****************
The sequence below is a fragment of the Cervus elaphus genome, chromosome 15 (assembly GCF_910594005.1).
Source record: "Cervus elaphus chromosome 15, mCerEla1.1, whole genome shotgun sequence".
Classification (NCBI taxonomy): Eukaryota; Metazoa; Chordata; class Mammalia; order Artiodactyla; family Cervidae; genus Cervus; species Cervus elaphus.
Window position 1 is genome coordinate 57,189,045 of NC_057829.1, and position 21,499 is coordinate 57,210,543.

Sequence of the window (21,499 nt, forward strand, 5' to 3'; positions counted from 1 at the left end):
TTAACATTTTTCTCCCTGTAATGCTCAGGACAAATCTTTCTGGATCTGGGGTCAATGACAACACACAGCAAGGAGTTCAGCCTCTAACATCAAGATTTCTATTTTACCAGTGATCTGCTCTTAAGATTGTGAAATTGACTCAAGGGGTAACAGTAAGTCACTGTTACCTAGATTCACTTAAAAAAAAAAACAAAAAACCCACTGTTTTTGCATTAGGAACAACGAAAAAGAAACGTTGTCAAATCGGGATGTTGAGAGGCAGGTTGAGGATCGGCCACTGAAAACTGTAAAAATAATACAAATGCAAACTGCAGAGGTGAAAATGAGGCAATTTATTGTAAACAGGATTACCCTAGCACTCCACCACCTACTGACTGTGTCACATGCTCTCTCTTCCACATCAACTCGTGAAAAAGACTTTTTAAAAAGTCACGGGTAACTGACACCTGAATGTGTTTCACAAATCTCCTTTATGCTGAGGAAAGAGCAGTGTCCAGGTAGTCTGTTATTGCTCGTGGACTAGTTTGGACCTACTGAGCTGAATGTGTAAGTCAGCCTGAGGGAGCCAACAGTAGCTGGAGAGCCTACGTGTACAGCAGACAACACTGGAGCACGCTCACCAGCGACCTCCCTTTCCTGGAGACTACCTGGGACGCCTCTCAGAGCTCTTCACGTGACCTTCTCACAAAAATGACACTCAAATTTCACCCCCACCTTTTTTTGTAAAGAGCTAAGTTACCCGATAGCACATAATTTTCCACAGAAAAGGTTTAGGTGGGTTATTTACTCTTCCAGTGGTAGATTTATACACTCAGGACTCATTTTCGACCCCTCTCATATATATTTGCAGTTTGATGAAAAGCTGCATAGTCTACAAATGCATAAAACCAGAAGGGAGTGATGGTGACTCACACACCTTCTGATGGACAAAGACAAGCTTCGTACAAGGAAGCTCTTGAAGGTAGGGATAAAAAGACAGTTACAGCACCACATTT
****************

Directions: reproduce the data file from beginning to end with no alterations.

The sequence below is a fragment of the Cervus elaphus genome, chromosome 15 (assembly GCF_910594005.1).
Source record: "Cervus elaphus chromosome 15, mCerEla1.1, whole genome shotgun sequence".
Classification (NCBI taxonomy): Eukaryota; Metazoa; Chordata; class Mammalia; order Artiodactyla; family Cervidae; genus Cervus; species Cervus elaphus.
Window position 1 is genome coordinate 57,189,045 of NC_057829.1, and position 21,499 is coordinate 57,210,543.

Sequence of the window (21,499 nt, forward strand, 5' to 3'; positions counted from 1 at the left end):
TTAACATTTTTCTCCCTGTAATGCTCAGGACAAATCTTTCTGGATCTGGGGTCAATGACAACACACAGCAAGGAGTTCAGCCTCTAACATCAAGATTTCTATTTTACCAGTGATCTGCTCTTAAGATTGTGAAATTGACTCAAGGGGTAACAGTAAGTCACTGTTACCTAGATTCACTTAAAAAAAAAAACAAAAAACCCACTGTTTTTGCATTAGGAACAACGAAAAAGAAACGTTGTCAAATCGGGATGTTGAGAGGCAGGTTGAGGATCGGCCACTGAAAACTGTAAAAATAATACAAATGCAAACTGCAGAGGTGAAAATGAGGCAATTTATTGTAAACAGGATTACCCTAGCACTCCACCACCTACTGACTGTGTCACATGCTCTCTCTTCCACATCAACTCGTGAAAAAGACTTTTTAAAAAGTCACGGGTAACTGACACCTGAATGTGTTTCACAAATCTCCTTTATGCTGAGGAAAGAGCAGTGTCCAGGTAGTCTGTTATTGCTCGTGGACTAGTTTGGACCTACTGAGCTGAATGTGTAAGTCAGCCTGAGGGAGCCAACAGTAGCTGGAGAGCCTACGTGTACAGCAGACAACACTGGAGCACGCTCACCAGCGACCTCCCTTTCCTGGAGACTACCTGGGACGCCTCTCAGAGCTCTTCACGTGACCTTCTCACAAAAATGACACTCAAATTTCACCCCCACCTTTTTTTGTAAAGAGCTAAGTTACCCGATAGCACATAATTTTCCACAGAAAAGGTTTAGGTGGGTTATTTACTCTTCCAGTGGTAGATTTATACACTCAGGACTCATTTTCGACCCCTCTCATATATATTTGCAGTTTGATGAAAAGCTGCATAGTCTACAAATGCATAAAACCAGAAGGGAGTGATGGTGACTCACACACCTTCTGATGGACAAAGACAAGCTTCGTACAAGGAAGCTCTTGAAGGTAGGGATAAAAAGACAGTTACAGCACCACATTT